Monday, April 27, 2009

Authors mingling, signing, and smiling

We recently attended the American Educational Research Association's annual conference in sunny San Diego. We hosted three celebrations for the following authors and their books: Patrick Finn, Literacy with an Attitude, Second Edition; Alan Singer, New York and Slavery; and Janet Bixby and Judith Pace, Educating Democratic Citizens in Troubled Times.

The celebrations were well attended, with authors signing copies, meeting and greeting people, and, as you can see from the pictures, having an all around good time. Alan Singer and Judith Pace even sent along their thoughts on the signings, so we're including those below. Thanks to all who made these events happen and to those who attended, plus a special thanks to our authors for participating.

The book signing at AERA was a delightful experience. It was well advertised; in fact a few colleagues told me as soon as I arrived at the conference that they'd learned I had a new book published. The wonderful book cover was made into a poster hanging up in the SUNY booth. During the signing I had the opportunity to inscribe copies, catch up with friends who came by, and eat chocolates. Fran Keneston and Anne Valentine, from SUNY Press, were very considerate and took great photos. All in all the event was great publicity and a lot of fun!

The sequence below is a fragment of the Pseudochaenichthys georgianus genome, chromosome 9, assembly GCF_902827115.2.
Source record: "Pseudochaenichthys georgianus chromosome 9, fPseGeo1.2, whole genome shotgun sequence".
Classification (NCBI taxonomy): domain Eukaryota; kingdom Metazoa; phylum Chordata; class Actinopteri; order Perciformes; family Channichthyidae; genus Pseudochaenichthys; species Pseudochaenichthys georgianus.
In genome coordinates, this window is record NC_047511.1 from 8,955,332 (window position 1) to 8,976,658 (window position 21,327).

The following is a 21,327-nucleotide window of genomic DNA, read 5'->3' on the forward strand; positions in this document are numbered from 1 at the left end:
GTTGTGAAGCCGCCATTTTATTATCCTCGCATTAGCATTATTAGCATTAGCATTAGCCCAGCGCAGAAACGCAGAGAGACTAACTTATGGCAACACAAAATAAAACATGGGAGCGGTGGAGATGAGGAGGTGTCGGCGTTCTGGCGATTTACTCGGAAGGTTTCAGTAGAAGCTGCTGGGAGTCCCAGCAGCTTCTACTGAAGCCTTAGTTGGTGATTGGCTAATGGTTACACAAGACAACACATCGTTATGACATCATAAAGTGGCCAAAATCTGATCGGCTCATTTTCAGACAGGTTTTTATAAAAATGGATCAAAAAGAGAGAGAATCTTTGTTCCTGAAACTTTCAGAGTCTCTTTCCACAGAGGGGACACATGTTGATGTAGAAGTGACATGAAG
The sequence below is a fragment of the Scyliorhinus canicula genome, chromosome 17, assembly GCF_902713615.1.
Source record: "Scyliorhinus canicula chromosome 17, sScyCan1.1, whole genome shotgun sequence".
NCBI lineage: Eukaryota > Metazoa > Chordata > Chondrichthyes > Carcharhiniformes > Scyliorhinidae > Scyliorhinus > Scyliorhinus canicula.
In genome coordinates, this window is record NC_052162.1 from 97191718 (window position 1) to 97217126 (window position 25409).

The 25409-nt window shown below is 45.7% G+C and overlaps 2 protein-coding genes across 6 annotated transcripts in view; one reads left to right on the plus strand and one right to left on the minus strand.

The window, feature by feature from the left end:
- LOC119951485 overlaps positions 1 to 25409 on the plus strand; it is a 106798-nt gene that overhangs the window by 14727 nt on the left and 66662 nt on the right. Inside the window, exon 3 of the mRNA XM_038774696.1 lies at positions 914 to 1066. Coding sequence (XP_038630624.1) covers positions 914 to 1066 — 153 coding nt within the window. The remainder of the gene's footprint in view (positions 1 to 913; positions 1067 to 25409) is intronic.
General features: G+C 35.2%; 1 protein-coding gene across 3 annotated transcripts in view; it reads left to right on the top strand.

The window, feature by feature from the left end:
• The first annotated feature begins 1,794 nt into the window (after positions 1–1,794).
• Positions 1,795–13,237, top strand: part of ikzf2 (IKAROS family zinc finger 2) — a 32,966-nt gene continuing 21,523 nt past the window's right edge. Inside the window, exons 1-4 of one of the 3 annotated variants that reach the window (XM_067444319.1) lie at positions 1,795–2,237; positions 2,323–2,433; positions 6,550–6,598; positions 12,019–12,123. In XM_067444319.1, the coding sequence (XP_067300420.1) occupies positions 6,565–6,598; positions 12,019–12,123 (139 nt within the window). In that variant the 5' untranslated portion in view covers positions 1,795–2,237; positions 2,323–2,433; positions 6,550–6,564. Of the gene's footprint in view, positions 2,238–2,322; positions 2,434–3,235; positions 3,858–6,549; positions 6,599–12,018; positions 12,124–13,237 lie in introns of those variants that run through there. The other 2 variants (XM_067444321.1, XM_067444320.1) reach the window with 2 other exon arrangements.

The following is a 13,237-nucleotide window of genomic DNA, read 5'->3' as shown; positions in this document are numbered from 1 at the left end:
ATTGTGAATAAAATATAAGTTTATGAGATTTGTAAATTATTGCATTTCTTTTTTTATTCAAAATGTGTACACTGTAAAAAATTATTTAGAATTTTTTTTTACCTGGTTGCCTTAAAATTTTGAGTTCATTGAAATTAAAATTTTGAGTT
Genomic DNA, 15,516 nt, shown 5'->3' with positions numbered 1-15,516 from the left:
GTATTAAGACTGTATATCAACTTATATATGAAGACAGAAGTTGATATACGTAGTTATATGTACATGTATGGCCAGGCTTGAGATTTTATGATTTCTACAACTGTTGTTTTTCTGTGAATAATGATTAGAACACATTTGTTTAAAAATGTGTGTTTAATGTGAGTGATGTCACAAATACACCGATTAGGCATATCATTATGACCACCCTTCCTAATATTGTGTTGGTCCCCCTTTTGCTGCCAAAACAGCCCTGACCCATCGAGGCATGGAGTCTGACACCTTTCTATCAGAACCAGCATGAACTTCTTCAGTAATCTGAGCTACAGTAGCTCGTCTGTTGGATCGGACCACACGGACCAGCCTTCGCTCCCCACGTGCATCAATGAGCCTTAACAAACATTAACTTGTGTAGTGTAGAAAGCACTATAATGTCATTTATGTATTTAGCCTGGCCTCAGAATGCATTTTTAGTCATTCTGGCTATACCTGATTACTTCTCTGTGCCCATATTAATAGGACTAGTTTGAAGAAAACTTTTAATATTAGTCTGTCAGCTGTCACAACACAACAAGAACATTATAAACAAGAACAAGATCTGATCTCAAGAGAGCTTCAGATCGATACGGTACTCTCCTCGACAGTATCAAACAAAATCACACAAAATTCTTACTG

— Judith Pace

What is unique, for me, about this book is the way it blends history and approaches to teaching. As a high school teacher and teacher educator I always grapple with understanding the past and finding ways to make it meaningful to my students. At the AERA I gave two papers based on work included in the book New York and Slavery: Time to Teach the Truth. One focused on high school students who organized a walking tour of lower Manhattan were they teach elementary and middle school students about the history of slavery in New York. The other paper focused on student responses to learning about the history of slavery in New York. Since publishing the book I have changed my focus a bit and I am now concentrating on Black abolitionists from New York. At the NY State History conference in June I will present research on their pivotal role in the years leading up to the Civil war.

— Alan Singer